Please read the articles written by my colleagues on this site in this same section. You will find all sorts of very helpful advice that -- now that you can get off of your last nerve -- you can use well as you have those difficult conversations with your partner without pushing him away. You’ll thank yourself.
Because women are sometimes more in touch with and verbal about emotions than men are, it’s vital that they think about what effective communication is with the opposite sex. That said, it’s equally the job of males to realize emotional gender differences and consider how to best express their thoughts and feelings with females.
For now, here are several strategies for women who want to improve their communication skills or style.
Timing is everything
Make sure that when you want to talk is a good time to share what you need to say. That often means directly asking, “Do you have a few minutes to chat?” or “Could you let me know when you have time to talk?” There’s nothing worse than charging into a conversation the minute your partner walks in the door, when he’s exhausted and ready to go to sleep, or when he’s in the midst of exercising or meditating. Be considerate.
Good timing also means that you don’t want to approach your partner when you’re in a rage. Take time to calm down, which doesn’t mean to back down from what you want to say. It matters how you express yourself. If you want to be listened to, you’re going to need to speak in a way that your partner will want to hear you.
Set expectations beforehand
Along with finding the right moment to communicate, it’s important to let your
partner know how long you think the conversation will take. There’s a big difference between having a chat about bids on getting a new roof and deciding whether or not to have children. Be specific if you can by saying, “I’d like 5 minutes to talk about what we’re bringing to the barbecue this weekend” or “Do you have 30 minutes to go over our vacation itinerary?”
State your purposes
So often people jump into talking about a subject that’s been on their minds and take the other person completely off guard, leaving them with no idea what the subject of discussion is. If you want to talk about the kids, say so and be specific. “I’d like to talk to you about Joey’s poor grades in math” or “It’s time we have a conversation with Layla about how to get her to clean up her room. I’d like to hear your ideas.”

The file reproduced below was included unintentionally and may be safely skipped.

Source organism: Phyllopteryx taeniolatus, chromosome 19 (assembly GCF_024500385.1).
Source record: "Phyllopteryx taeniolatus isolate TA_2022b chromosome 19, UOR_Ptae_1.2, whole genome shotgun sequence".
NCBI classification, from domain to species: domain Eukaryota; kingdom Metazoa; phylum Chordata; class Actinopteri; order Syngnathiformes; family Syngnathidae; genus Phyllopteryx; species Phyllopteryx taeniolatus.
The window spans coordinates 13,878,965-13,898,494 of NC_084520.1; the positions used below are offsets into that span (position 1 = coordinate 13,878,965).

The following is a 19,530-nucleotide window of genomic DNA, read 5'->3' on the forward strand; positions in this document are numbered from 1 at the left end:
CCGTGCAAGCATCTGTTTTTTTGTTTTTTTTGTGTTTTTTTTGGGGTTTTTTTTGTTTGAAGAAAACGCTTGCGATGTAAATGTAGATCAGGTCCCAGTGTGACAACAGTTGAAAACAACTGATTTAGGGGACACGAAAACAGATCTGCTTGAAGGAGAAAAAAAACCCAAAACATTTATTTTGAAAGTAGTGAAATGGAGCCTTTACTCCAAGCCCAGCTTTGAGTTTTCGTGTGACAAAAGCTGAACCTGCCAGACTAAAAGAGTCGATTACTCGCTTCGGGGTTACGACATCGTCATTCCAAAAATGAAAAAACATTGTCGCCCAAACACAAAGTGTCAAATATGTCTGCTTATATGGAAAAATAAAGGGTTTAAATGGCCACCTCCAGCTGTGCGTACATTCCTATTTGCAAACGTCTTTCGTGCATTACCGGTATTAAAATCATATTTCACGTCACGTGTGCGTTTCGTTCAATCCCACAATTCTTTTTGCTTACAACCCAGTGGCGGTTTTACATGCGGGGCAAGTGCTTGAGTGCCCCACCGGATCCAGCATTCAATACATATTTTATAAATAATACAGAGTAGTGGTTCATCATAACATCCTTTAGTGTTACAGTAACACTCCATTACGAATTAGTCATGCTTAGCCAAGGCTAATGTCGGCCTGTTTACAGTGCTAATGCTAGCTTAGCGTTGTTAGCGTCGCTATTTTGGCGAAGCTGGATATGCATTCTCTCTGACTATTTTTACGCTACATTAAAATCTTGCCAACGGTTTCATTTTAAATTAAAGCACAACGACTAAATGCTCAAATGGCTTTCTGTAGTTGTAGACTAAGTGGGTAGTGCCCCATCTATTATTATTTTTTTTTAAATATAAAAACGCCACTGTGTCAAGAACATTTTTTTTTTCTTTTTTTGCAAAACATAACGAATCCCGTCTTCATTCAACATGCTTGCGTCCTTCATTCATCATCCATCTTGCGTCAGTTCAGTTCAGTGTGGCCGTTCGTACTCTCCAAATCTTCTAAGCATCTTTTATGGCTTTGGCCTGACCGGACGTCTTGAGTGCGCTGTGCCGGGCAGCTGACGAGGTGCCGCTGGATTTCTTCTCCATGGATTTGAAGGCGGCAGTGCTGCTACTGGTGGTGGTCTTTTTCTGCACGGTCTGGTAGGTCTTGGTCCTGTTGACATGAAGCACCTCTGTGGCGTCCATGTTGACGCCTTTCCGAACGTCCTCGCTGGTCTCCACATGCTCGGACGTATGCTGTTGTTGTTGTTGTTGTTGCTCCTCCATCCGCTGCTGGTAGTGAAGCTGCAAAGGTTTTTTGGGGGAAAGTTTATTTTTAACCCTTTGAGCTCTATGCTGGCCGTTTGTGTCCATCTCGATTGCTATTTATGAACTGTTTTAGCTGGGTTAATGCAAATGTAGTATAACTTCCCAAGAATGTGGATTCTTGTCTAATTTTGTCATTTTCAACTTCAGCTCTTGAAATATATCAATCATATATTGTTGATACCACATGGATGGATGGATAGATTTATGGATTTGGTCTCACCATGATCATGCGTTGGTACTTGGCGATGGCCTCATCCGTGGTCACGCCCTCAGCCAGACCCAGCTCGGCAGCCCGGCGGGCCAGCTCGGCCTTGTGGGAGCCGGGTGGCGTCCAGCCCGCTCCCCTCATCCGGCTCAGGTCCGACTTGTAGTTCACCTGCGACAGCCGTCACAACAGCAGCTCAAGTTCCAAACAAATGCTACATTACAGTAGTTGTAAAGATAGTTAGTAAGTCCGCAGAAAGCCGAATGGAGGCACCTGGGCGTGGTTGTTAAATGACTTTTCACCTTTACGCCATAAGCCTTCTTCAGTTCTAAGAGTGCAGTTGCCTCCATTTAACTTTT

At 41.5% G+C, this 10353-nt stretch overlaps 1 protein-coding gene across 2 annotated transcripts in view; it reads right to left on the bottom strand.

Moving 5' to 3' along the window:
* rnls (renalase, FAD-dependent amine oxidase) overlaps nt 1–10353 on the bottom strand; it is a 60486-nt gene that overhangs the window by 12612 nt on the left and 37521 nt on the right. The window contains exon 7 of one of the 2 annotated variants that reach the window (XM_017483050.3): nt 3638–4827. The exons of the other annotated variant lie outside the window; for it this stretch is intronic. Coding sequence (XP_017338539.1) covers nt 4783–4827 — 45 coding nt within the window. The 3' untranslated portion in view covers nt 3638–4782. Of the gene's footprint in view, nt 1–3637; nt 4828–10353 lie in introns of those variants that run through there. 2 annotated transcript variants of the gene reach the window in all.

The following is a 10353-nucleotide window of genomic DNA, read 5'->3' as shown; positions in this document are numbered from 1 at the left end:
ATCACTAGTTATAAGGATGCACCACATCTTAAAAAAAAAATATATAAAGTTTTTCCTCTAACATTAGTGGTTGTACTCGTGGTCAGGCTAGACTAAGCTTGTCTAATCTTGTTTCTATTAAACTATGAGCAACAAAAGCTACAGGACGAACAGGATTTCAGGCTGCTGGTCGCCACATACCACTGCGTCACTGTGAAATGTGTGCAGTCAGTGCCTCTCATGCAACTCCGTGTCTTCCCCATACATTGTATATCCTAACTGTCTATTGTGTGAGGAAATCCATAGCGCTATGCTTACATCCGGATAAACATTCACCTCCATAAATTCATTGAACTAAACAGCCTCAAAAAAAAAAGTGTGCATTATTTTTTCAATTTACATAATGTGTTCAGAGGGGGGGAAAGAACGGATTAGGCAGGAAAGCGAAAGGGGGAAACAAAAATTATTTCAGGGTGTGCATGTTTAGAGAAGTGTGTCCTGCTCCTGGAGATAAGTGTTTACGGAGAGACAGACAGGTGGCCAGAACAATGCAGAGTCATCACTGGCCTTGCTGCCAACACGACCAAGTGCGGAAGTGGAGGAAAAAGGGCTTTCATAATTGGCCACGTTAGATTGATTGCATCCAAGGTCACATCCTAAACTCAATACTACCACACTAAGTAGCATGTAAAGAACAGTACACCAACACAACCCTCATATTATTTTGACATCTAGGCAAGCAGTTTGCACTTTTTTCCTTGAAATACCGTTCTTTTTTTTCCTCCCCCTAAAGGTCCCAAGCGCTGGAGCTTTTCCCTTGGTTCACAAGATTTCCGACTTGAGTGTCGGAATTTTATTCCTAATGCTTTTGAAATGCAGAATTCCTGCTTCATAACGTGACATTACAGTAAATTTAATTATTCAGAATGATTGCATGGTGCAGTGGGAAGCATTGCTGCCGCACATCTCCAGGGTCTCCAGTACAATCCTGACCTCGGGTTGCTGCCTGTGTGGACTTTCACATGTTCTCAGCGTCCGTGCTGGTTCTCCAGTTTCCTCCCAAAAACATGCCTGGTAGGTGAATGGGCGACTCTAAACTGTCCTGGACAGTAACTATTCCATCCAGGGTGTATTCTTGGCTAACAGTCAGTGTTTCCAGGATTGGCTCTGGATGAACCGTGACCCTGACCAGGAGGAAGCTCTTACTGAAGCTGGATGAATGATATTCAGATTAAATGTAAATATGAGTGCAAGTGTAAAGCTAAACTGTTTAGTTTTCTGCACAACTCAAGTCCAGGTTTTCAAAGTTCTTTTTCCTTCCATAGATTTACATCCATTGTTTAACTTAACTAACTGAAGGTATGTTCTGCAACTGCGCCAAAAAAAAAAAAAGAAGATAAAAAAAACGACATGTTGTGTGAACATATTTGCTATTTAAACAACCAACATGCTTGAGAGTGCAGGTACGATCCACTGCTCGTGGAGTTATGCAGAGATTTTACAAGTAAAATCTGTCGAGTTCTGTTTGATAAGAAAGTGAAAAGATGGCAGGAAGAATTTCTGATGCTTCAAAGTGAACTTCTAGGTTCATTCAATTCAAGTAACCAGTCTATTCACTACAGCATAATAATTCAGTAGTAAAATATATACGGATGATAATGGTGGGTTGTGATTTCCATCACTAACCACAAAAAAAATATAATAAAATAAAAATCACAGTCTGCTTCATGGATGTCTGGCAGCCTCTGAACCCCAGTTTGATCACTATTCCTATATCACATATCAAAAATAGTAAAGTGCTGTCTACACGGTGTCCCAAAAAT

Do unto others
Rehearse what you want to say and make sure that you’re not using any triggering words. Let’s face it, most of us know our partner’s hot buttons and are wise to keep away from them. If your husband’s father always called him lazy to prod him to do household chores, you’ll want to avoid that word.
If your boyfriend grew up poor, you’ll want to be careful when you talk about money issues not to make him feel less than due to all the amenities he lacked in childhood. This doesn’t mean that you need to walk on eggshells around him. Just that you want to be thoughtful about the words you choose.
Just because you’re a rapid responder, doesn’t mean your man will have answers for you on the tip of his tongue. If he’s someone who requires time to cogitate when you ask him a question, give it to him. If he says he’ll get back to you, it’s fine to ask when, but other than in emergencies, don’t be a nag. Be clear about when you want an answer or further information from him and check in that this is doable for him.
One of the most useful strategies for communicating with your partner—or with anyone, for that matter—is to check in with them about how you’re doing. Therapists call this asking a process question. You’re not speaking of a particular content (cleaning out the garage, visiting your parents or sharing kitchen duties). You’re asking your partner how your attempts at communication are going. You want to know what you’re doing right so that you can repeat it and what you’re doing wrong so that you can avoid it.
Having this “process” discussion will help improve future discussions. Feel free to ask for suggestions about what works best for your partner and then, if they’re feasible, agree to follow through with these actions.
Communication, including arguments, exists for the purpose of gathering information that can lead to greater understanding and resolutions. If you find that when you try to communicate your partner withdraws, he may be conflict-avoidant or there may be something in your style that is off-putting.
Ask yourself the following:
- Do you fight to win?
- Do you always need to be right?
- Do you need to get in the last word?
- How well do you listen?
- Are you listening with one ear while preparing your comeback?
These are all common communication errors.
Good listening is actually pretty difficult. It requires one to set aside any personal agenda and really pay attention to what somebody else is feeling or thinking. It requires a stance of neutrality that allows you to take in the information without a pre-conceived idea of the outcome.
In most cases it’s not a question of being right or wrong. It’s just that people are different and often have different points of view. Differences are normal. Those differences are also what might make a relationship more interesting. Finding common ground or learning to compromise is a necessary skill in a relationship. To do that you both have to be able to listen.